9/21/15, 10 PM, NBC
In Times Square, a cop notices an unattended bag with a tag attached to it that says “Call the FBI”. After the space has been cleared, a member of the NYPD Bomb Squad approaches it. Not detecting any radiation from it, he goes to inspect the bag. But the bag then moves, a zipper is pulled open from the inside and a naked woman (Jaimie Alexander) with tattoos all over her body emerges, dazed and confused as to what’s going on. In rural Kentucky, Agent Kurt Weller (Sullivan Stapleton) leads a raid on a farmhouse where a man is holding three women hostage. After said raid, he is called back to New York. The woman has no ID in any database and is pumped full of an experimental drug that has completely wiped her narrative memory, meaning that she has no memory of who she is and why Kurt Weller’s name is tattooed on her back. As they and Jane Doe put together the pieces of what’s going on (one of them being a blacked out tattoo that only Navy SEAL’s get, even though there’s never been a female Navy SEAL before), they discover that she can read and speak a rare dialect of Chinese and has the Chinese symbols for today’s date tattooed behind her ear as well as great hand to hand combat and marksmanship skills. This leads to them unfoiling a Chinese terrorist’s plan to blow up the Statue of Liberty and realizing that the tattoos are a map to stopping crimes and conspiracies as well as her first memory of shooting training in a forest with a bearded man.
After the success of The Blacklist, it’s clear that NBC is now doubling down on the “procedural crossed with mystery” formula that has given the network the rating success it desperately needs, which is why we’re seeing this cross pollination between The Blacklist and Memento. The similarities between it and Blacklist in terms of character and structure are no accident. As for execution, seeing as how we have three scenes of Jaimie Alexander sitting or standing up naked with either a blinding fill light or creative blocking allowing them to get past the censors, it and the earlier raid scene of the women chained up gives the pilot a sense of neutered exploitation that is not only off putting, but is frankly lazy.
But while the success of The Blacklist can be attributed to James Spader (or at least is the sole reason I watch since I like to imagine Red Reddington as Robert California from The Office as a Bond villain) there are two people here that have the potential to turn this series from just another procedural into something special. The first of course being Jaimie Alexander as Jane Doe. Anyone who has seen her as Lady Sif in the Thor films (or her guest appearances on Marvel’s Agents of S.H.I.E.L.D) knows that she has a screen presence and personality that just jumps off the screen. And since the majority of procedurals rely on the on screen charisma and personalities of their leads for their continuing success (the aforementioned Spader, Nathan Fillion on Castle) and to counteract the rote predictability of the plots, Alexander’s performance of a woman slowly discovering her identity is what will keep viewers coming back week to week. The second being producer Greg Berlanti. Having gone from “the quiet David E. Kelley” to the Bruce Timm of the CW DC Universe, this is a guy who can bring freshness and creativity to well trodden material. This is evidenced in an almost throwaway scene between Jane and one of the doctors who offers her coffee and tea to see which one she prefers. When she refers to the tea as tasting like grass trimmings, the doctor explains that she knows two things about herself now and that the small choices she’ll make is what will help her discover who she is. Between the way Alexander plays this moment and how it’s written and directed, we can see the seed in what ultimately the show can be if it focuses on Jane’s journey of self-discovery over what the tattoos on her body mean.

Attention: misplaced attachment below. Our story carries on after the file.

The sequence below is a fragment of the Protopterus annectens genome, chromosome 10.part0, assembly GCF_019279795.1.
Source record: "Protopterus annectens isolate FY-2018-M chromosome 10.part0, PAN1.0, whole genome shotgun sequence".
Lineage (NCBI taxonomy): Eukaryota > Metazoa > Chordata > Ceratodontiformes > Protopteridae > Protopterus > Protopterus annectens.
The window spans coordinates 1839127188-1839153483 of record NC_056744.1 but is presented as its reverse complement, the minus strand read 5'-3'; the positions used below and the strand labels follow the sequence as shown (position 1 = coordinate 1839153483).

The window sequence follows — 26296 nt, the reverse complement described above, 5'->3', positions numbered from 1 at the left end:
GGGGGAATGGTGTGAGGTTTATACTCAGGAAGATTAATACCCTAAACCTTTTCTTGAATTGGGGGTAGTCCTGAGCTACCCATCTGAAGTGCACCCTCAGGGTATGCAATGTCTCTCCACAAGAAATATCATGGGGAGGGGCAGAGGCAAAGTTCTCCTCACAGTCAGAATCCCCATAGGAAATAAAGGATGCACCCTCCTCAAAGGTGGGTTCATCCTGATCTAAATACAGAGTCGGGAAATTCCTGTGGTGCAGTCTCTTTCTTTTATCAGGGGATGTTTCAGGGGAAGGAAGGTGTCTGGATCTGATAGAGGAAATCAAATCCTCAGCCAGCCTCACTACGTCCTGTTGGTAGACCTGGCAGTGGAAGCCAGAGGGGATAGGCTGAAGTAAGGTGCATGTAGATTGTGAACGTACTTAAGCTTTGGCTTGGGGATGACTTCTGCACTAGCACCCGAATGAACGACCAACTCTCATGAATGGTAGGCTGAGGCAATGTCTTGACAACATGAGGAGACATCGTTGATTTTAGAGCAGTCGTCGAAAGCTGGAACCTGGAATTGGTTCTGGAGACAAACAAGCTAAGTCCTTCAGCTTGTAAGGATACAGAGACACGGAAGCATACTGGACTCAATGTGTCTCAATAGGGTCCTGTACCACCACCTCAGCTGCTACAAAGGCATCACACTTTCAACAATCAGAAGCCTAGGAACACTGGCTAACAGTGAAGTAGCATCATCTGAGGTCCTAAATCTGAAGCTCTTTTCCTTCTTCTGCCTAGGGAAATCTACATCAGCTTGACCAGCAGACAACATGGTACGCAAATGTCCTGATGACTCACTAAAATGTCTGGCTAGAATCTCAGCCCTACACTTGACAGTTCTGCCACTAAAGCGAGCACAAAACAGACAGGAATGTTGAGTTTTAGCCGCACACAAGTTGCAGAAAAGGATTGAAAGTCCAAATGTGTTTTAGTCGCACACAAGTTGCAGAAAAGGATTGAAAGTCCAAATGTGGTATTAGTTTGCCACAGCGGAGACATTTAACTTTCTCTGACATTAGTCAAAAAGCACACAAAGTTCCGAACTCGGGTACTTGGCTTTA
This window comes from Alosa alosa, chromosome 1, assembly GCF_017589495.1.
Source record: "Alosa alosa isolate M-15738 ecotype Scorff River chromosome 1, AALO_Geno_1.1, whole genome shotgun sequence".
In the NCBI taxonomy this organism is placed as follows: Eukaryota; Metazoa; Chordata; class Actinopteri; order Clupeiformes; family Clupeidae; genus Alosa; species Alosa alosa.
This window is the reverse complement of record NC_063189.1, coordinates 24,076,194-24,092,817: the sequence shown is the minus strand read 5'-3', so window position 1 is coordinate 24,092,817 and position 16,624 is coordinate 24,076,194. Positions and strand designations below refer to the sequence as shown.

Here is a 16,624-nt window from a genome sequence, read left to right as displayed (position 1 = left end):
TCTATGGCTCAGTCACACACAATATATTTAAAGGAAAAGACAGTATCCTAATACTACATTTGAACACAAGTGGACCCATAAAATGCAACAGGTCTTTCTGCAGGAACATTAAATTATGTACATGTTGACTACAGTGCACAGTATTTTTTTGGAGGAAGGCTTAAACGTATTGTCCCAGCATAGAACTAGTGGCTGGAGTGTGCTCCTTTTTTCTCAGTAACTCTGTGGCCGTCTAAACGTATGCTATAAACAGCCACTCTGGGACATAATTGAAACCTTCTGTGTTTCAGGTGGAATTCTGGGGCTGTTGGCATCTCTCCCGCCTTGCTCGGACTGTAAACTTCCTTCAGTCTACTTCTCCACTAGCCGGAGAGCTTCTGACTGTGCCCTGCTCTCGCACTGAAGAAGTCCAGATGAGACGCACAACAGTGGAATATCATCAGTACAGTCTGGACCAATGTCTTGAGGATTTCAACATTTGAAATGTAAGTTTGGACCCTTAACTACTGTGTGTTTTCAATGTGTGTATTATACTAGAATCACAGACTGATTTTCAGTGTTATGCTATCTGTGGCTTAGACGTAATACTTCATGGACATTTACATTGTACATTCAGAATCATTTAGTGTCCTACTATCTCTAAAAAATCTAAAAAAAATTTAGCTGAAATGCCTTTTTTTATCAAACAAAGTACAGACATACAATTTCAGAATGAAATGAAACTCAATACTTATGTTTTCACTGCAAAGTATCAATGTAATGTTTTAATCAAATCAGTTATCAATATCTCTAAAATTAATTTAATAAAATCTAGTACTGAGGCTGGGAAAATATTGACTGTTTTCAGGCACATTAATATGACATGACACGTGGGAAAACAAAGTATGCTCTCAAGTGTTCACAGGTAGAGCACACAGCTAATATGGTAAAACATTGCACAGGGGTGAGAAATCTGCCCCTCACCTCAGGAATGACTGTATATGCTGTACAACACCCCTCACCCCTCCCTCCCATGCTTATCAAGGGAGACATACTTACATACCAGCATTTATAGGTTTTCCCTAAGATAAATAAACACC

The onscreen presence of Jaimie Alexander as Jane Doe and Greg Berlanti as one of the producers are what gives "Blindspot" the chance to be more than just a Blacklist clone.